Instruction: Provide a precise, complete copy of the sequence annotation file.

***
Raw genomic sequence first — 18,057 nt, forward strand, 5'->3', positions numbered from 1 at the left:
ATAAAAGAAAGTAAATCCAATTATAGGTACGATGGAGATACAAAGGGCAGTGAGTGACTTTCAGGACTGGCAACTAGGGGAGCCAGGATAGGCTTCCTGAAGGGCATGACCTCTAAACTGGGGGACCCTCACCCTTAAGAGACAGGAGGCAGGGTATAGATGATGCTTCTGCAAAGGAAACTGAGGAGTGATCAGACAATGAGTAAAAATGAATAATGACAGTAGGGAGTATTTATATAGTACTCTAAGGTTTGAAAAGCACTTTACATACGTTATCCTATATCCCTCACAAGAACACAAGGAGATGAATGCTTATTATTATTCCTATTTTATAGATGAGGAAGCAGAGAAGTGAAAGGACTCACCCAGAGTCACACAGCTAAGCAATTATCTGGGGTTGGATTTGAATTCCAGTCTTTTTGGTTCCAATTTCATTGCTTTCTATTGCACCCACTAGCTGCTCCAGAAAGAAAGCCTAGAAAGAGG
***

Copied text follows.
Raw genomic sequence first — 18,057 nt, forward strand, 5'->3', positions numbered from 1 at the left:
ATAAAAGAAAGTAAATCCAATTATAGGTACGATGGAGATACAAAGGGCAGTGAGTGACTTTCAGGACTGGCAACTAGGGGAGCCAGGATAGGCTTCCTGAAGGGCATGACCTCTAAACTGGGGGACCCTCACCCTTAAGAGACAGGAGGCAGGGTATAGATGATGCTTCTGCAAAGGAAACTGAGGAGTGATCAGACAATGAGTAAAAATGAATAATGACAGTAGGGAGTATTTATATAGTACTCTAAGGTTTGAAAAGCACTTTACATACGTTATCCTATATCCCTCACAAGAACACAAGGAGATGAATGCTTATTATTATTCCTATTTTATAGATGAGGAAGCAGAGAAGTGAAAGGACTCACCCAGAGTCACACAGCTAAGCAATTATCTGGGGTTGGATTTGAATTCCAGTCTTTTTGGTTCCAATTTCATTGCTTTCTATTGCACCCACTAGCTGCTCCAGAAAGAAAGCCTAGAAAGAGG